Law enforcement technology helped find Va. shooter

- It is a story that continues to send shock waves around the country, a news crew gunned down on live television.

But as the suspect attempted to get away, a new piece of law enforcement technology used by state troopers in Virginia may have been key in catching 41-year-old Vester Flanagan.

It's technology that is used nationwide, including here in Arizona.

"Right now the machine is reading as we pass by, if it was a vehicle of interest it would send me an alert right away," said Tempe Police Officer Mark Regester.

Officer Regester says he gets alerts from his automatic license plate reader, and they are instant.

"Basically it's a tool for our investigators to put pieces of a puzzle together as information comes in, they know who they are looking for, and they are saying hey do they drive this vehicle," said Regester.

Commonly known to law enforcement as ALPR this is the same tech used by Virginia's troopers to track the shooter.

"The plate became known and the trooper in this case put the information into the system, it says hey it just went by, so that is how it works," said Regester.

The model the Tempe Police Department uses relies on three cameras mounted on the roof of the patrol car to read all of the information.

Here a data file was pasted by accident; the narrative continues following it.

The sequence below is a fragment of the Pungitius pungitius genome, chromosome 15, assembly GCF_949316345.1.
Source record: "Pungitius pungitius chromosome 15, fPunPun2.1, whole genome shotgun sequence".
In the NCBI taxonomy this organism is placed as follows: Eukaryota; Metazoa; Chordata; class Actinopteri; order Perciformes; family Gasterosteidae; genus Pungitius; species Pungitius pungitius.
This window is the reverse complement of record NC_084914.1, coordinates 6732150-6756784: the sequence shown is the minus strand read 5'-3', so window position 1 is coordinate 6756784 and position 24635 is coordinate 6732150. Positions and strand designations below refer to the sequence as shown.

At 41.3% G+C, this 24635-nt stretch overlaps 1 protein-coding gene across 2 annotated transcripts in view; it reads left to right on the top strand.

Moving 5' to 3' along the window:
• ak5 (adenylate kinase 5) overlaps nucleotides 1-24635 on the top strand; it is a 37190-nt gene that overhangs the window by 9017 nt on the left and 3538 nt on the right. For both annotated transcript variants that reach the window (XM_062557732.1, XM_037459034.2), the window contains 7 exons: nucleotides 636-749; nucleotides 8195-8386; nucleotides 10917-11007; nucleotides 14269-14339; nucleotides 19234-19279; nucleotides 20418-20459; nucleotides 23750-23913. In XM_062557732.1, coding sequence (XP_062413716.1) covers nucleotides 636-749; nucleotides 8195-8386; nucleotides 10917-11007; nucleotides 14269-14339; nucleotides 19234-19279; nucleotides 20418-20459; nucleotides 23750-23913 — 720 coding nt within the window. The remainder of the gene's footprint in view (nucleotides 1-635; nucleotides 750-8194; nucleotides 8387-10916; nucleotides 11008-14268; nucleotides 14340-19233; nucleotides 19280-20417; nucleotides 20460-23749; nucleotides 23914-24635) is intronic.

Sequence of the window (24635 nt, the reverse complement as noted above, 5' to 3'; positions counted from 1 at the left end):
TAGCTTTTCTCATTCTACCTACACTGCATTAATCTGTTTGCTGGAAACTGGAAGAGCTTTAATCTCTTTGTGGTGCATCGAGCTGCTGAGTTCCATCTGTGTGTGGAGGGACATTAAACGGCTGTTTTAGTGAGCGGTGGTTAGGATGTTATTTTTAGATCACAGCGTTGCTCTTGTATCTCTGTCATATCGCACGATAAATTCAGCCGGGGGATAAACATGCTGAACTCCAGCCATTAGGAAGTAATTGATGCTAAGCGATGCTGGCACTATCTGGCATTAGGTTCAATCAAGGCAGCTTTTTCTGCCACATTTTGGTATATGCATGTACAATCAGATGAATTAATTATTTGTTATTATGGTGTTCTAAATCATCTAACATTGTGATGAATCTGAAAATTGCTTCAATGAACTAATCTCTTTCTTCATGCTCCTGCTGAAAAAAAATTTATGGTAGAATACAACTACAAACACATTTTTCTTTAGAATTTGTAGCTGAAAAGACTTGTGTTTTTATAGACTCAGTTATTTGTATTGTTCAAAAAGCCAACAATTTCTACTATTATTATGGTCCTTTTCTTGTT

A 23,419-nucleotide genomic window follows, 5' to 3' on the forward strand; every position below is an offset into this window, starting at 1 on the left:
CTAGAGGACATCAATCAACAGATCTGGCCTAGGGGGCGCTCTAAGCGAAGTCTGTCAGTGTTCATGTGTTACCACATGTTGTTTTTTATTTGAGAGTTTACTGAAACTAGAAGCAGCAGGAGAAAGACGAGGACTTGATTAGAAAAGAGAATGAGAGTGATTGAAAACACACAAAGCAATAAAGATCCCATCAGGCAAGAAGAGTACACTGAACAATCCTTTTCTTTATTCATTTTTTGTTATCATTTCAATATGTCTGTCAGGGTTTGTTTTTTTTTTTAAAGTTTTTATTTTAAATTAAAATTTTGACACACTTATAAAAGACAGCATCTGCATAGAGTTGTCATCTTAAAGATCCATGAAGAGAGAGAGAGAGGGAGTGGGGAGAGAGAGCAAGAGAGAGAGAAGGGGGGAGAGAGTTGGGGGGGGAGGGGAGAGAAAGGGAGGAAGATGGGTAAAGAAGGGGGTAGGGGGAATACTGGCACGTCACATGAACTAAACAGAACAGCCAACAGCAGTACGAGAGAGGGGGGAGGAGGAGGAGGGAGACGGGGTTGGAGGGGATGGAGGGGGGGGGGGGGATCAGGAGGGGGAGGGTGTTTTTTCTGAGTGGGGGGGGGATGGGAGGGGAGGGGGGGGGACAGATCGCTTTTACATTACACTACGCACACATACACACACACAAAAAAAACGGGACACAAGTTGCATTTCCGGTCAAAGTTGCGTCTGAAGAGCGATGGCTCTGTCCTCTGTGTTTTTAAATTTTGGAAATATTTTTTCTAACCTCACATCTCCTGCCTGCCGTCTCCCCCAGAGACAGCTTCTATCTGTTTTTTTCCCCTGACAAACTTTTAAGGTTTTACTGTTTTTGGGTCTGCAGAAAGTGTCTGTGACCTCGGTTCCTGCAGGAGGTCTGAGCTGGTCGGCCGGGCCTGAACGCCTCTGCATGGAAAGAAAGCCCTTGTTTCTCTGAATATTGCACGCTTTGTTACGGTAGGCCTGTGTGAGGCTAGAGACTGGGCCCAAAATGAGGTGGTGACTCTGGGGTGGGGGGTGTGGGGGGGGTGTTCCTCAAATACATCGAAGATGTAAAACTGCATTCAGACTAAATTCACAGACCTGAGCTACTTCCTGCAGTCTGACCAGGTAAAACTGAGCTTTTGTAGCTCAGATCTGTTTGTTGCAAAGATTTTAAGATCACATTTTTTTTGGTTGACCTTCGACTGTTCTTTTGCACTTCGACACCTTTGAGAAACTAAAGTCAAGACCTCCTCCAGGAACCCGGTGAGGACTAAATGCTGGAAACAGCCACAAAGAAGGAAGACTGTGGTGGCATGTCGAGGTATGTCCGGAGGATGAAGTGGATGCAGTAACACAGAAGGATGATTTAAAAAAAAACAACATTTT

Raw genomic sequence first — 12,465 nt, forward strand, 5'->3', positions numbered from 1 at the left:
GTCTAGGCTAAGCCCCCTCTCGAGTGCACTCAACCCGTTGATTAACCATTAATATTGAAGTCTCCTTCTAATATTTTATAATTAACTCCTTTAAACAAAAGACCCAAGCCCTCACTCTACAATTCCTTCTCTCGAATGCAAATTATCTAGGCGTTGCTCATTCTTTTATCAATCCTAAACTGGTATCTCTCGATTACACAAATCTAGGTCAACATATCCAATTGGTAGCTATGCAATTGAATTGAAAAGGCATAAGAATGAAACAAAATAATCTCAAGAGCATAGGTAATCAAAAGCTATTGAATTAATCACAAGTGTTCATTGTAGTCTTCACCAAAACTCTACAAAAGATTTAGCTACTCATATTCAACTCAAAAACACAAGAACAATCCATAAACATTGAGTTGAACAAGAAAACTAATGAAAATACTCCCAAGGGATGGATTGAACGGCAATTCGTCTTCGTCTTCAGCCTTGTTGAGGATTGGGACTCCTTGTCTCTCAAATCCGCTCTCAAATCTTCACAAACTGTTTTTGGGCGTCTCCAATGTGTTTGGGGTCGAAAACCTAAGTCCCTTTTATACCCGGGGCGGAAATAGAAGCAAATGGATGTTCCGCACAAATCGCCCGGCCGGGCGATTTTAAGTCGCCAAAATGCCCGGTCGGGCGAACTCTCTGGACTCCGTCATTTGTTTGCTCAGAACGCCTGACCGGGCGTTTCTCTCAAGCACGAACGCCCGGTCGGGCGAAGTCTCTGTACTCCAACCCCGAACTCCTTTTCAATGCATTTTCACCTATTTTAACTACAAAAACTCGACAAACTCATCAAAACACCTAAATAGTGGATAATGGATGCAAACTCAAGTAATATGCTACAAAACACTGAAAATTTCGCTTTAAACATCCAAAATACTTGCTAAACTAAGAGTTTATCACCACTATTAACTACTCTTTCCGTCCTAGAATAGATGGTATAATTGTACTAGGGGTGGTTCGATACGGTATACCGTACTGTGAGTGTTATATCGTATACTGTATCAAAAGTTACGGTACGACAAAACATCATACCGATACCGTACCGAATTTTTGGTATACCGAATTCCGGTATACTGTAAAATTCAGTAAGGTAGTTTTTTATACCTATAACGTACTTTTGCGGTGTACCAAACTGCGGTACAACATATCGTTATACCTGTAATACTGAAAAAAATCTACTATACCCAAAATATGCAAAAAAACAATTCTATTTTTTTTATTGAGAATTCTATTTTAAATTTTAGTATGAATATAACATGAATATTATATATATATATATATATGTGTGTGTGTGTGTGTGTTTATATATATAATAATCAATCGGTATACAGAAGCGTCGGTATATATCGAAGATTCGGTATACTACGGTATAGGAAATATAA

"That is the exact reason we have it, when somebody commits a crime, somebody we're looking for, somebody we need to find," said Lieutenant Mike Pooley.

Lt. Pooley says Tempe has 8 units with ALPR equipment installed, five of them are patrol cars. The cameras take two images of the plate, and one of the back of the car. Police say the main goal is to find violent criminals.

"The officers get the information, then they verify it, they have to figure out who the registered owner is," said Pooley.

Detectives build hot lists which are updated four times a day containing suspects they're looking for, but just like in Virgnia the officers can add information at any time.

The information gathered is stored for 180 days for investigate purposes and then purged. Several agencies use systems similar to Tempe's.

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